Huawei has today announced a €150m investment and the creation of 200 new jobs over the next five years as it plans to open its first European cloud hub in Dublin.
The Chinese telecom giant said the new Dublin hub will create 60 jobs in the next two years and 200 by 2027.
The new jobs will include sales, pre-sales, legal, tax, operational, management and research positions.
The investment is supported by IDA Ireland.
Today’s announcement was made at the Huawei Connect event in Paris in France.
Huawei said the Dublin hub will serve customers across Europe and will help Irish enterprises to expand into new global markets, by providing a secure, compliant, innovative, and sustainable cloud platform for growth and development.
Tony Yangxu, CEO of Huawei Ireland, said the company sees Ireland as a strategically important location for the global deployment of Huawei Cloud.
“The new offering will be based on stable, reliable, secure, compliant, innovative, and sustainable cloud services customised to meet the needs of various Irish and European customers, but particularly small and medium-sized enterprises,” he said.
“It offers innovative Irish and European enterprises the opportunity to access new markets and potentially reach global customers. Digitalisation represents the biggest opportunity for all industries over the next decade, and it is set to supercharge the cloud sector,” he added.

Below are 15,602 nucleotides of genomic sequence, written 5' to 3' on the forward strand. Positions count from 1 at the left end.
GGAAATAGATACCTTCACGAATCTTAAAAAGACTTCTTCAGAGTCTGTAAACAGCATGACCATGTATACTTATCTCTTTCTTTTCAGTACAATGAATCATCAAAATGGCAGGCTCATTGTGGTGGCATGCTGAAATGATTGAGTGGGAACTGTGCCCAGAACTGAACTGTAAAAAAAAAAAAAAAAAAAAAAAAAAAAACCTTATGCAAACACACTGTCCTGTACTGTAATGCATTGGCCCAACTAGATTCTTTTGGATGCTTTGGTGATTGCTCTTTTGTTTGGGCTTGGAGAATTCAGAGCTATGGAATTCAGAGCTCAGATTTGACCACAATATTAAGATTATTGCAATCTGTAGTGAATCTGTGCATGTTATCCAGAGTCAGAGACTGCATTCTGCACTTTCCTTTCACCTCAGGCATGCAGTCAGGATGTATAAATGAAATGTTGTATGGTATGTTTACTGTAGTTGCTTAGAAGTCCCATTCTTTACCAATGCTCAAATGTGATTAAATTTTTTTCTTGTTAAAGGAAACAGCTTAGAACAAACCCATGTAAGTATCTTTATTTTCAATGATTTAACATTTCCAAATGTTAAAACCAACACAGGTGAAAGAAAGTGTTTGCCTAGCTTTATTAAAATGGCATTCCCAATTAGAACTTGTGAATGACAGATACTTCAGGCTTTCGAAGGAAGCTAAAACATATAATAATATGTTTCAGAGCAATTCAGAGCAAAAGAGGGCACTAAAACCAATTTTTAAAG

Huawei has been at the centre of controversy in recent years over concerns about its relationship with the Chinese government and fears that its equipment could be used by China for spying – claims the company has strongly denied.
In the UK telecom firms have been given until December 2023 to remove Huawei equipment from the core of their networks where sensitive data is processed.
A number of other countries, including the US, Canada, Australia, New Zealand and Sweden have also banned or put restrictions on the use of Huawei equipment in their next generation telecom networks.
While in the last week, Reuters reported that the US Federal Communications Commission is set to ban approvals of new telecommunications equipment from Huawei and another firm, ZTE, in the United States on national security grounds.
Without the authorisations, the companies would not be able to sell new equipment in the US.
Despite international concerns, the new investment by Huawei in Ireland has been welcomed by the Government.
Tánaiste and Minister for Enterprise, Trade and Employment Leo Varadkar said it shows the company’s ongoing commitment to Ireland.
“It’s also an endorsement of Ireland as an enterprise-friendly environment where companies like Huawei can grow and prosper,” Mr Varadkar said.
“Huawei is expanding its portfolio of services in Ireland with this investment, which will substantially enhance our thriving technology ecosystem.”
Martin Shanahan, the CEO of IDA Ireland, said that Huawei’s latest expansion further positions Ireland as an important hub for its European and global operations, and is clear evidence of the company’s continued commitment to this country.
“Its decision to choose Ireland as its European Operation Centre for cloud services is another endorsement of our strong business-friendly environment and digital ecosystem,” Mr Shanahan said.
“These new services leverage Huawei’s industry-leading technology and R&D expertise, and are testament to the strength of Ireland’s offering including our extremely strong talent pool,” the IDA CEO added.
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